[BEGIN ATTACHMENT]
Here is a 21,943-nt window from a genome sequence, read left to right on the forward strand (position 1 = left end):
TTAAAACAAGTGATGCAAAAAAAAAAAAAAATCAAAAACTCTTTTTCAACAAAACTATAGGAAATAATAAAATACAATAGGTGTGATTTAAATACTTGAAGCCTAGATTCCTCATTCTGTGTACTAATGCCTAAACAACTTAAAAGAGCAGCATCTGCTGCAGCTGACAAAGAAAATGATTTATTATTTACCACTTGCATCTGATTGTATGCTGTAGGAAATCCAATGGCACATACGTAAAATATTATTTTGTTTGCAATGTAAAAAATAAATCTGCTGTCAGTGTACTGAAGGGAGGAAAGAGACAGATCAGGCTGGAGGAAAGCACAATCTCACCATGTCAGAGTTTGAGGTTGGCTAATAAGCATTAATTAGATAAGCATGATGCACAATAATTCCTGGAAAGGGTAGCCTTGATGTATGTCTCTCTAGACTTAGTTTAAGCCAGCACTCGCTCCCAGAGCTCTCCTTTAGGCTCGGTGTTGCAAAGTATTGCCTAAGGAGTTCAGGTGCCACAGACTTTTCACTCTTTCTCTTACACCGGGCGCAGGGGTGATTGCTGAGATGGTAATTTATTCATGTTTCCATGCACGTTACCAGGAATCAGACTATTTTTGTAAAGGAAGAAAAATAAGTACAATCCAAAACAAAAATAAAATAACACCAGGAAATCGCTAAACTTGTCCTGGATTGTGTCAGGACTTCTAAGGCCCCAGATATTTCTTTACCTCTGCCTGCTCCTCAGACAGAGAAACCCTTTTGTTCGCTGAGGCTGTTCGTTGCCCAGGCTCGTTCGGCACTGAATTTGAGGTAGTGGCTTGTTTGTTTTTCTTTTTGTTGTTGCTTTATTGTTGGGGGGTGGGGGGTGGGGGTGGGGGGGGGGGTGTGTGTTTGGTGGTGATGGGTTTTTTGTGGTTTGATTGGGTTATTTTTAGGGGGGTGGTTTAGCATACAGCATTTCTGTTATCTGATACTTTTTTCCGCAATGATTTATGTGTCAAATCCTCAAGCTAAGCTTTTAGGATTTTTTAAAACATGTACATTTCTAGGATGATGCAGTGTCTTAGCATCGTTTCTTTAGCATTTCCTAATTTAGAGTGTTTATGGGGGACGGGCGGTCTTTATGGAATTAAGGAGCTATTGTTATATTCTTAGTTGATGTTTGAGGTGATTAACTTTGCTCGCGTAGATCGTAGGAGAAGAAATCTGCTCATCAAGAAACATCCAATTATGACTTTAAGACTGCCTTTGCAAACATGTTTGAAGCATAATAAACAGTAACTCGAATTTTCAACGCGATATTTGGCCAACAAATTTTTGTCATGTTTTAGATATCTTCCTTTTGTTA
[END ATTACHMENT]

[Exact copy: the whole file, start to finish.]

Here is a 21,943-nt window from a genome sequence, read left to right on the forward strand (position 1 = left end):
TTAAAACAAGTGATGCAAAAAAAAAAAAAAATCAAAAACTCTTTTTCAACAAAACTATAGGAAATAATAAAATACAATAGGTGTGATTTAAATACTTGAAGCCTAGATTCCTCATTCTGTGTACTAATGCCTAAACAACTTAAAAGAGCAGCATCTGCTGCAGCTGACAAAGAAAATGATTTATTATTTACCACTTGCATCTGATTGTATGCTGTAGGAAATCCAATGGCACATACGTAAAATATTATTTTGTTTGCAATGTAAAAAATAAATCTGCTGTCAGTGTACTGAAGGGAGGAAAGAGACAGATCAGGCTGGAGGAAAGCACAATCTCACCATGTCAGAGTTTGAGGTTGGCTAATAAGCATTAATTAGATAAGCATGATGCACAATAATTCCTGGAAAGGGTAGCCTTGATGTATGTCTCTCTAGACTTAGTTTAAGCCAGCACTCGCTCCCAGAGCTCTCCTTTAGGCTCGGTGTTGCAAAGTATTGCCTAAGGAGTTCAGGTGCCACAGACTTTTCACTCTTTCTCTTACACCGGGCGCAGGGGTGATTGCTGAGATGGTAATTTATTCATGTTTCCATGCACGTTACCAGGAATCAGACTATTTTTGTAAAGGAAGAAAAATAAGTACAATCCAAAACAAAAATAAAATAACACCAGGAAATCGCTAAACTTGTCCTGGATTGTGTCAGGACTTCTAAGGCCCCAGATATTTCTTTACCTCTGCCTGCTCCTCAGACAGAGAAACCCTTTTGTTCGCTGAGGCTGTTCGTTGCCCAGGCTCGTTCGGCACTGAATTTGAGGTAGTGGCTTGTTTGTTTTTCTTTTTGTTGTTGCTTTATTGTTGGGGGGTGGGGGGTGGGGGTGGGGGGGGGGGTGTGTGTTTGGTGGTGATGGGTTTTTTGTGGTTTGATTGGGTTATTTTTAGGGGGGTGGTTTAGCATACAGCATTTCTGTTATCTGATACTTTTTTCCGCAATGATTTATGTGTCAAATCCTCAAGCTAAGCTTTTAGGATTTTTTAAAACATGTACATTTCTAGGATGATGCAGTGTCTTAGCATCGTTTCTTTAGCATTTCCTAATTTAGAGTGTTTATGGGGGACGGGCGGTCTTTATGGAATTAAGGAGCTATTGTTATATTCTTAGTTGATGTTTGAGGTGATTAACTTTGCTCGCGTAGATCGTAGGAGAAGAAATCTGCTCATCAAGAAACATCCAATTATGACTTTAAGACTGCCTTTGCAAACATGTTTGAAGCATAATAAACAGTAACTCGAATTTTCAACGCGATATTTGGCCAACAAATTTTTGTCATGTTTTAGATATCTTCCTTTTGTTA